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Posts by phatch

I have a commercial grade Burton single burner stand alone and a dished wok induction burner. Love them. 
It does have an interesting aesthetic, but the geometry of the blade section is poor.  There's a reason knives are thin in the blade.    Cleavers are rarely used by home cooks. It's almost purely a butchering tool. Those are thick as knives go, but still thinner than this and often convex ground like an axe head for pretty much all the same reasons an axe is shaped that way too.     The Asian style of thin cleaver knife for meat and vegetables, this is a poor design...
The installation pdf says it needs a 3/4 inch line for natural gas for this one burner.  http://www2.subzero-wolf.com/products/downloads/QRIM15.pdf  It takes up a big chunk of the cabinet underneath too.  You'd need multiple lines or a larger line for more burners if that's the path you want.   Note also the 30" minimum above the burner for cabinet or hood mount. That's higher than you'll often see for home gear.    Rule of thumb for venting is 100 BTUs of heat generated...
 This is true, but there are simple solutions to most of it. Peppers you can do under the broiler or with a torch. I agree it is less convenient.  The stove top grill, the cast iron grill /griddle or pans work well. With cast iron, you need to match the size of the pan to the burner as the poor conductivity of cast iron can make for a wildly unevenly heated pan.  For the pastry pan trick you just use the grill/griddle or large pan instead of directly on the burner.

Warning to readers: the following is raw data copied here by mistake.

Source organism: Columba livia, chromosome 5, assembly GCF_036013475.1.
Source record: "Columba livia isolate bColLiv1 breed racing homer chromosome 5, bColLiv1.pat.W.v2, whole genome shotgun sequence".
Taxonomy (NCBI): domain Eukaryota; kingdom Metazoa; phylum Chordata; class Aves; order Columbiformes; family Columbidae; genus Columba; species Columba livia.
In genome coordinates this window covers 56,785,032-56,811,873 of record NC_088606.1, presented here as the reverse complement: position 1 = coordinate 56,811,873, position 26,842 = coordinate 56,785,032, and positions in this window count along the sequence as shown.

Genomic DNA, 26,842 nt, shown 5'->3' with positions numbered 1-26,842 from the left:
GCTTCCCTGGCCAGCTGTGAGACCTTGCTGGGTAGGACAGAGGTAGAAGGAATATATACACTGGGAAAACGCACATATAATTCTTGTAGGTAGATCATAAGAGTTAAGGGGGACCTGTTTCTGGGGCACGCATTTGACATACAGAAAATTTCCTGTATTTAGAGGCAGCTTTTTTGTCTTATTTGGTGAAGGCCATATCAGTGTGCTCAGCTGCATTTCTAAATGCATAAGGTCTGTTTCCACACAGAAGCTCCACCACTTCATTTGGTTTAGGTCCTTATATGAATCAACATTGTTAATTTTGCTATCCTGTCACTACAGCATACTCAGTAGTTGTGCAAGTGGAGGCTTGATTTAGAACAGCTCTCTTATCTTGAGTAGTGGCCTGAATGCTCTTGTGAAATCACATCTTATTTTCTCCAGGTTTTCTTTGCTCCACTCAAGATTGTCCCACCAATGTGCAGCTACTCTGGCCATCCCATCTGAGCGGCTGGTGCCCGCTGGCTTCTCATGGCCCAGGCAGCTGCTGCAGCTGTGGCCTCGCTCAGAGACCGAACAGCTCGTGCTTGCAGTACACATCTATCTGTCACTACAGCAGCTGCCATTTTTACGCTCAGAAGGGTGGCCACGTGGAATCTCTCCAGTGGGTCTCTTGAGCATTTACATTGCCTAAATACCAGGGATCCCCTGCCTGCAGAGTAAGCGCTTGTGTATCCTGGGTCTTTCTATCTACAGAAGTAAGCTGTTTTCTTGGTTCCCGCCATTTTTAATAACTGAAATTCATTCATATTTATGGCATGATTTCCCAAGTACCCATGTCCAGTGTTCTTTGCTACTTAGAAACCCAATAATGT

What sort of cleaver action do you want it do? As a Chinese chef's style cleaver, much too thick still. As a hacking cleaver for chicken bones, it's probably OK, but still not my preference in design. I can see fractures at that first step in the steel backing from bone work and it's still way too thick. For heavier bone work, I'm not qualified to give an informed opinion. I suspect the impact will fracture the blade away from the bamboo over time. Adhesives don't hold up...
The geometry doesn't impress me. Way too much wedging going on. 
Separates you have to deal with the extra space requirements which is a big hurdle for most home kitchens,  the extra cost of power/fuel, doubling up on venting and combining ducting  or going with a custom single construction for the vent    With the sort of venting you're likely to need there's an extra range of hassles. You'll be putting a lot CFM out of the house that has to be replaced. If it's done incorrectly, you can poison yourself with carbon monoxide from your...
You're not going to get a 20K gas burner without some extra work. You'll need a larger capacity  gas line to deliver that much fuel. This is not always possible. Also, you'll have to meet extra levels of construction, fire proofing, and maybe fire suppression to have that strong of a burner via gas. Venting is also something that is given extra requirements with high output gas that you'll have to meet. For what you want, you'd probably be better served with separate...
I cut a New York into thirds horizontally, and sliced up some pork sirloin into thin cutlets. Season with adobo, pepper, lime juice on both sides, let stand 10 -15 minutes.   Sear them off. Meanwhile prep the avocado, beans tomato, buns and the condiments.    Steak--barros luco--on the left for my wife, pork --lomito palta-- on the right for me. Yeah, not a great shot, but it was delicious!  
It depends on your goals as a cook or a video producer.   Overall,  I think it's highly reasonable for a video oriented guide to measure, or at least pre-measure. For a casual cook, eyeballing is likely to lead to waste and consuming more oil than they should. Experienced cooks really aren't the target market.    Most of the people producing videos really aren't as experienced as the common poster here at cheftalk in my opinion. 
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